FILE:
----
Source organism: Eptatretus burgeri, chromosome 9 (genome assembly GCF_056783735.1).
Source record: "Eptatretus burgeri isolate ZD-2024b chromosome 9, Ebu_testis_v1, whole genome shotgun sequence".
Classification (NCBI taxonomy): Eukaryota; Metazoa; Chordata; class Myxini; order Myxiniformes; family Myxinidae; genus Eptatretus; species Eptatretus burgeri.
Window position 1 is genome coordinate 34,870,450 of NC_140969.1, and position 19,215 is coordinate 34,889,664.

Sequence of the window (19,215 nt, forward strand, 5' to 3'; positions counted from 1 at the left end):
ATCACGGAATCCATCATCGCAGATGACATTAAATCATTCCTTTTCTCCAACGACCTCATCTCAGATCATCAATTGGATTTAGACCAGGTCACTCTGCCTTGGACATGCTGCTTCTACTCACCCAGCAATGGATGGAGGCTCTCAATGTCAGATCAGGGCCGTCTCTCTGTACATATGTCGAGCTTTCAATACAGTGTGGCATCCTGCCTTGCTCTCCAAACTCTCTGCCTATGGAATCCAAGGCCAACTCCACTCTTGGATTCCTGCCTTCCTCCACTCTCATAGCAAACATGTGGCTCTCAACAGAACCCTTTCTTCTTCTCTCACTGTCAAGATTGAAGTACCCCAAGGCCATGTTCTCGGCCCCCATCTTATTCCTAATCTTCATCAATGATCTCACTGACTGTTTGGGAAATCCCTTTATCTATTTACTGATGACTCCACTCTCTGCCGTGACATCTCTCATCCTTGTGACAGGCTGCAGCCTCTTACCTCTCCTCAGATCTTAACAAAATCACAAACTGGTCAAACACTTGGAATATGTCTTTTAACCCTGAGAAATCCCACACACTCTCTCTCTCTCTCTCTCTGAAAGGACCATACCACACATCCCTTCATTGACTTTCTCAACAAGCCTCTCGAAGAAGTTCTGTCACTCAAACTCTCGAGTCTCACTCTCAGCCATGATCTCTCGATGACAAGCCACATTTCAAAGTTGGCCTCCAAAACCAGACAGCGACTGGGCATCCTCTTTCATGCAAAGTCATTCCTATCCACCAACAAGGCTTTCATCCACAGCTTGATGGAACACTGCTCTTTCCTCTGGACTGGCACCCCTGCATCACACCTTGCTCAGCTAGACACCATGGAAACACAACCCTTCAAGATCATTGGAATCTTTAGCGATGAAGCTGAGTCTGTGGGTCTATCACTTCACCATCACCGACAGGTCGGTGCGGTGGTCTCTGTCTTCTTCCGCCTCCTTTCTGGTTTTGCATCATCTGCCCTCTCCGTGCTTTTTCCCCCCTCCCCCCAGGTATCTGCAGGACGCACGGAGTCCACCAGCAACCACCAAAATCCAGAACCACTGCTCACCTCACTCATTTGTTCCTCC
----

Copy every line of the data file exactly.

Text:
Source organism: Eptatretus burgeri, chromosome 9 (genome assembly GCF_056783735.1).
Source record: "Eptatretus burgeri isolate ZD-2024b chromosome 9, Ebu_testis_v1, whole genome shotgun sequence".
Classification (NCBI taxonomy): Eukaryota; Metazoa; Chordata; class Myxini; order Myxiniformes; family Myxinidae; genus Eptatretus; species Eptatretus burgeri.
Window position 1 is genome coordinate 34,870,450 of NC_140969.1, and position 19,215 is coordinate 34,889,664.

Sequence of the window (19,215 nt, forward strand, 5' to 3'; positions counted from 1 at the left end):
ATCACGGAATCCATCATCGCAGATGACATTAAATCATTCCTTTTCTCCAACGACCTCATCTCAGATCATCAATTGGATTTAGACCAGGTCACTCTGCCTTGGACATGCTGCTTCTACTCACCCAGCAATGGATGGAGGCTCTCAATGTCAGATCAGGGCCGTCTCTCTGTACATATGTCGAGCTTTCAATACAGTGTGGCATCCTGCCTTGCTCTCCAAACTCTCTGCCTATGGAATCCAAGGCCAACTCCACTCTTGGATTCCTGCCTTCCTCCACTCTCATAGCAAACATGTGGCTCTCAACAGAACCCTTTCTTCTTCTCTCACTGTCAAGATTGAAGTACCCCAAGGCCATGTTCTCGGCCCCCATCTTATTCCTAATCTTCATCAATGATCTCACTGACTGTTTGGGAAATCCCTTTATCTATTTACTGATGACTCCACTCTCTGCCGTGACATCTCTCATCCTTGTGACAGGCTGCAGCCTCTTACCTCTCCTCAGATCTTAACAAAATCACAAACTGGTCAAACACTTGGAATATGTCTTTTAACCCTGAGAAATCCCACACACTCTCTCTCTCTCTCTCTCTGAAAGGACCATACCACACATCCCTTCATTGACTTTCTCAACAAGCCTCTCGAAGAAGTTCTGTCACTCAAACTCTCGAGTCTCACTCTCAGCCATGATCTCTCGATGACAAGCCACATTTCAAAGTTGGCCTCCAAAACCAGACAGCGACTGGGCATCCTCTTTCATGCAAAGTCATTCCTATCCACCAACAAGGCTTTCATCCACAGCTTGATGGAACACTGCTCTTTCCTCTGGACTGGCACCCCTGCATCACACCTTGCTCAGCTAGACACCATGGAAACACAACCCTTCAAGATCATTGGAATCTTTAGCGATGAAGCTGAGTCTGTGGGTCTATCACTTCACCATCACCGACAGGTCGGTGCGGTGGTCTCTGTCTTCTTCCGCCTCCTTTCTGGTTTTGCATCATCTGCCCTCTCCGTGCTTTTTCCCCCCTCCCCCCAGGTATCTGCAGGACGCACGGAGTCCACCAGCAACCACCAAAATCCAGAACCACTGCTCACCTCACTCATTTGTTCCTCC